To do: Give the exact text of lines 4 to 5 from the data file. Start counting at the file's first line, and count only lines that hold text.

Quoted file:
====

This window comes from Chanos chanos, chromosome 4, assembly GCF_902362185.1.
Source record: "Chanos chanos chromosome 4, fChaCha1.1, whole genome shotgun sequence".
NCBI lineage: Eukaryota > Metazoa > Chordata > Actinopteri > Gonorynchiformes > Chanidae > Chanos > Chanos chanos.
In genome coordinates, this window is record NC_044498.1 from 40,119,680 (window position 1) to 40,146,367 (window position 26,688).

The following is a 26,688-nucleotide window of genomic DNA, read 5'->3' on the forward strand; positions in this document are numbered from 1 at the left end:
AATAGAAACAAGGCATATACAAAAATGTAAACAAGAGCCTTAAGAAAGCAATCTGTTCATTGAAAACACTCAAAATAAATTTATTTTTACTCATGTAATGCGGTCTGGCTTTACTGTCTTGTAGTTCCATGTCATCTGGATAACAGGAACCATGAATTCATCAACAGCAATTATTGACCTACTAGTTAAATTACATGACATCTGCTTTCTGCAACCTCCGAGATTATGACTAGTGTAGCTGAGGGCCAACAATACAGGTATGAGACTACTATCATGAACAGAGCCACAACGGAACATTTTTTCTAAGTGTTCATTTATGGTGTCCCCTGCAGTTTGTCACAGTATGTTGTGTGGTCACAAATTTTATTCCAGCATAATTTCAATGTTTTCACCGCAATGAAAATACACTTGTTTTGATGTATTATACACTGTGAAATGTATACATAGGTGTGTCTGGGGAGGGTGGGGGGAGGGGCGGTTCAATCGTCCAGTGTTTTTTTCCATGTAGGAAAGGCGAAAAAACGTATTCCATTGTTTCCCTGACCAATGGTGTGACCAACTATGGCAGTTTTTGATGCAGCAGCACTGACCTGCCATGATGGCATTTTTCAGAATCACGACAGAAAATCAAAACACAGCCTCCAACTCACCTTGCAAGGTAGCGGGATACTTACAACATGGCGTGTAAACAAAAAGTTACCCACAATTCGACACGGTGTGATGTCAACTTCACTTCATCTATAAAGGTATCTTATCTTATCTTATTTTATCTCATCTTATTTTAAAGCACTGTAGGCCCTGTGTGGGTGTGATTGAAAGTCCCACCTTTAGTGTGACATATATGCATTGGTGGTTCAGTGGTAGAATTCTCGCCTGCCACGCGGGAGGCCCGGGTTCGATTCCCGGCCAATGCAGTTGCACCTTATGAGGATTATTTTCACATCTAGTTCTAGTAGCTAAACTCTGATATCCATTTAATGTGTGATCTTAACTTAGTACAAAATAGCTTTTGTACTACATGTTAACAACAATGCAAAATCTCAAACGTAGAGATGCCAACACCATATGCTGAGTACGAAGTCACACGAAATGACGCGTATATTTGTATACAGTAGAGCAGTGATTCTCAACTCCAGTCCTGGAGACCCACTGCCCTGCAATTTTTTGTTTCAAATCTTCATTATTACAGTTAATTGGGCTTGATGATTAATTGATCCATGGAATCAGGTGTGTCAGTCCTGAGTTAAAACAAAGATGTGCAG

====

In genome coordinates, this window is record NC_044498.1 from 40,119,680 (window position 1) to 40,146,367 (window position 26,688).

The following is a 26,688-nucleotide window of genomic DNA, read 5'->3' on the forward strand; positions in this document are numbered from 1 at the left end: